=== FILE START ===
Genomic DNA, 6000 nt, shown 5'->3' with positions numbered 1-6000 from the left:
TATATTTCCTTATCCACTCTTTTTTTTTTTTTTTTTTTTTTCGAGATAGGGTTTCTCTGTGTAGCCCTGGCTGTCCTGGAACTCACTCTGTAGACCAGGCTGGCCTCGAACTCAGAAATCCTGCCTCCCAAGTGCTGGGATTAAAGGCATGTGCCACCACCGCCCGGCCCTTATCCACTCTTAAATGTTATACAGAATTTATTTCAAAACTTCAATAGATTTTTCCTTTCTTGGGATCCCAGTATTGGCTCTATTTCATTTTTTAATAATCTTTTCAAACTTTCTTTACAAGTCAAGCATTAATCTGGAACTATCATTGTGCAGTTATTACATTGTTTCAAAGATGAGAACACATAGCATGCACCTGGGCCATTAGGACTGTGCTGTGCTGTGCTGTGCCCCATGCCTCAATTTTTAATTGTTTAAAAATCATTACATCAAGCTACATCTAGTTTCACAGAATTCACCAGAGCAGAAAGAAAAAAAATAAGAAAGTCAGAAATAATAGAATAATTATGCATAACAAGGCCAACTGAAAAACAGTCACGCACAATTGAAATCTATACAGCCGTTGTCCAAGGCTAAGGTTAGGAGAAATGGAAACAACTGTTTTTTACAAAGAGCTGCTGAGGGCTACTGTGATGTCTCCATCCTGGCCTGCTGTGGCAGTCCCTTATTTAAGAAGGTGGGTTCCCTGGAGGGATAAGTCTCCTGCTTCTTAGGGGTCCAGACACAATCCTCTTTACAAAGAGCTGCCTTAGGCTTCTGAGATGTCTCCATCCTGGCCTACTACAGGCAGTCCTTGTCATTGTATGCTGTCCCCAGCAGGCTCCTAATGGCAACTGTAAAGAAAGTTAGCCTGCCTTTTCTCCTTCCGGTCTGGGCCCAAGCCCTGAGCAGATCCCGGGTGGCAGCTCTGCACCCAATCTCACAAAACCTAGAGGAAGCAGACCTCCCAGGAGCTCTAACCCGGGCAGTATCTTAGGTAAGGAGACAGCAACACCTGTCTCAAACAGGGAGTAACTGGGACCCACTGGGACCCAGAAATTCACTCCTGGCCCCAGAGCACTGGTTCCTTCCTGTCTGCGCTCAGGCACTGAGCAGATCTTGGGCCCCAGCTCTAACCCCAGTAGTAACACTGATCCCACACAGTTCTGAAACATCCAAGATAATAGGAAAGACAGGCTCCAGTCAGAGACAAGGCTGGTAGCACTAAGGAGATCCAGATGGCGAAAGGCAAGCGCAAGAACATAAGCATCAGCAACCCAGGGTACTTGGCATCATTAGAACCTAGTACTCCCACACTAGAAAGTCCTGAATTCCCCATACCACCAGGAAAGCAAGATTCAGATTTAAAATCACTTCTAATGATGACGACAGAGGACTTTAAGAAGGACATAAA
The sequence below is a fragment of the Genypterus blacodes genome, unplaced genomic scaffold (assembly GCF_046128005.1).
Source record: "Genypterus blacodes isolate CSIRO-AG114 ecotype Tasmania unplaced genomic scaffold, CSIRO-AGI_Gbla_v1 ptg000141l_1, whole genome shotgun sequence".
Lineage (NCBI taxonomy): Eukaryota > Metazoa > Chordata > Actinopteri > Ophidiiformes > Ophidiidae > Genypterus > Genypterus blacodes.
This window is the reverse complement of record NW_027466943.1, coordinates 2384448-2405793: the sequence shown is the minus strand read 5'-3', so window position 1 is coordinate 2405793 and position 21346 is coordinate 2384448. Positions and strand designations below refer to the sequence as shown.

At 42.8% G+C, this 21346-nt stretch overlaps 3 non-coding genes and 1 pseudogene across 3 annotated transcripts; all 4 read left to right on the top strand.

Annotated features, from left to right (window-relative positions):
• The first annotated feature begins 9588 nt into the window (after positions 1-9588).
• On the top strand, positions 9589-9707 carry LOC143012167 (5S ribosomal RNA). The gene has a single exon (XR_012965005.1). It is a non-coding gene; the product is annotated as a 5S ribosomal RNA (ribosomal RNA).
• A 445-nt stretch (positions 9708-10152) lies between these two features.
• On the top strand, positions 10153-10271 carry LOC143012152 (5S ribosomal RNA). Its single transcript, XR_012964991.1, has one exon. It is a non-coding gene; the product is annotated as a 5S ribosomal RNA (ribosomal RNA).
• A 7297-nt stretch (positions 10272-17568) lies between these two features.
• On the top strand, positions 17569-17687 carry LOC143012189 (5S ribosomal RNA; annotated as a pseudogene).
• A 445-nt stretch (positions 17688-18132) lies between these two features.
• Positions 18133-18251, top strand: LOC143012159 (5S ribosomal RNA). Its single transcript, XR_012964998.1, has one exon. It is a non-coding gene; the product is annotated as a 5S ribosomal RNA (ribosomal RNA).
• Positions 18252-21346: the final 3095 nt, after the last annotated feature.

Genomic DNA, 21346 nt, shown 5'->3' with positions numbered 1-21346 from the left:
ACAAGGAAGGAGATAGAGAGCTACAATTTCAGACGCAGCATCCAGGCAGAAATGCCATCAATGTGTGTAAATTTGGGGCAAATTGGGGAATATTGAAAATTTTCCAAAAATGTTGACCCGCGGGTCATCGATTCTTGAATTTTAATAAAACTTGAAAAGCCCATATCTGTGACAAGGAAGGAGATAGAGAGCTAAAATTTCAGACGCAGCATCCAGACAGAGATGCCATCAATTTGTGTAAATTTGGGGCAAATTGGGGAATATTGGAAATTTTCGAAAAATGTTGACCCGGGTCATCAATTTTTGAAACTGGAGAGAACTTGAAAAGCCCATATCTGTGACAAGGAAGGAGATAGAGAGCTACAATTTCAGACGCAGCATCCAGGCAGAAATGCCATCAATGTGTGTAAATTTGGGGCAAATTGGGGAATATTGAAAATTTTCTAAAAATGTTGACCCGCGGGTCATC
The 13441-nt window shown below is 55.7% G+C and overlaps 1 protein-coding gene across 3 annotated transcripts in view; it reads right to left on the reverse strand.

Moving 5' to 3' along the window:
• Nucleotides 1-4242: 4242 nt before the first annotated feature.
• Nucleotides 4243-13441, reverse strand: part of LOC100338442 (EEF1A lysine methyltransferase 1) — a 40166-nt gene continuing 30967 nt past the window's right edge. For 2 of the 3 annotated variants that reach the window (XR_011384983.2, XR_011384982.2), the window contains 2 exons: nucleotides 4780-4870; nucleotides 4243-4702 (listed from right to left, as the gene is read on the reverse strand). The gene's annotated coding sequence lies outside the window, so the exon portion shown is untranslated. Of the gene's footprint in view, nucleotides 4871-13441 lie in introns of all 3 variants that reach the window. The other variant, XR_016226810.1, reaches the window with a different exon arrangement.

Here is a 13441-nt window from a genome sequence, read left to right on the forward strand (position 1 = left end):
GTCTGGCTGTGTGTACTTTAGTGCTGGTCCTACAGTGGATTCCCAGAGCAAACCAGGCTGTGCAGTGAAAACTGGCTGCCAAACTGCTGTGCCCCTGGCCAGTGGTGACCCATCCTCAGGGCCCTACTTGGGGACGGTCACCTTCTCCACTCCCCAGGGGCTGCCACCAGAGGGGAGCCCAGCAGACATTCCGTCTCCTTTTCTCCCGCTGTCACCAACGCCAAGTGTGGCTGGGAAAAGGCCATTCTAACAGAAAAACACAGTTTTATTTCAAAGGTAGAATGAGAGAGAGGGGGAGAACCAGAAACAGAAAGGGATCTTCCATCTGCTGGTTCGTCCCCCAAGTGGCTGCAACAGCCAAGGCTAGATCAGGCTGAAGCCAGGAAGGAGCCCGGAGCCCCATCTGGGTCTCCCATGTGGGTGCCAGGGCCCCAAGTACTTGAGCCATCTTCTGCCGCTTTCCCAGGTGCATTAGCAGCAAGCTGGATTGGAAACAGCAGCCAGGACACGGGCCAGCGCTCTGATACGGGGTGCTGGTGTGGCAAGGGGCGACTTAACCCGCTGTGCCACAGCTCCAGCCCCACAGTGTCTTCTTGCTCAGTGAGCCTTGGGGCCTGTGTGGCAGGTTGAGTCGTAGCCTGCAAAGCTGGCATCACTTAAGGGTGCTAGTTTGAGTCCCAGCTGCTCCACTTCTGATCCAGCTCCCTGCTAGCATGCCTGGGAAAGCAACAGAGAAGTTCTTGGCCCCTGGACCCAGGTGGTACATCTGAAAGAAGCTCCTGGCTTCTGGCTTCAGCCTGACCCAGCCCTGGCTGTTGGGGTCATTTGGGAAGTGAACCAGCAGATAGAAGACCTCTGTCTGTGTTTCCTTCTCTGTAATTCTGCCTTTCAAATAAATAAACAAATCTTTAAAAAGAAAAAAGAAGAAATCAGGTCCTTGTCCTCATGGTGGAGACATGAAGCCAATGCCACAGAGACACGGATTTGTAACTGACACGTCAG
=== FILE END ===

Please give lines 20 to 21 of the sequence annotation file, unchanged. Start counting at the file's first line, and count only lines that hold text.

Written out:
The 13441-nt window shown below is 55.7% G+C and overlaps 1 protein-coding gene across 3 annotated transcripts in view; it reads right to left on the reverse strand.

Moving 5' to 3' along the window: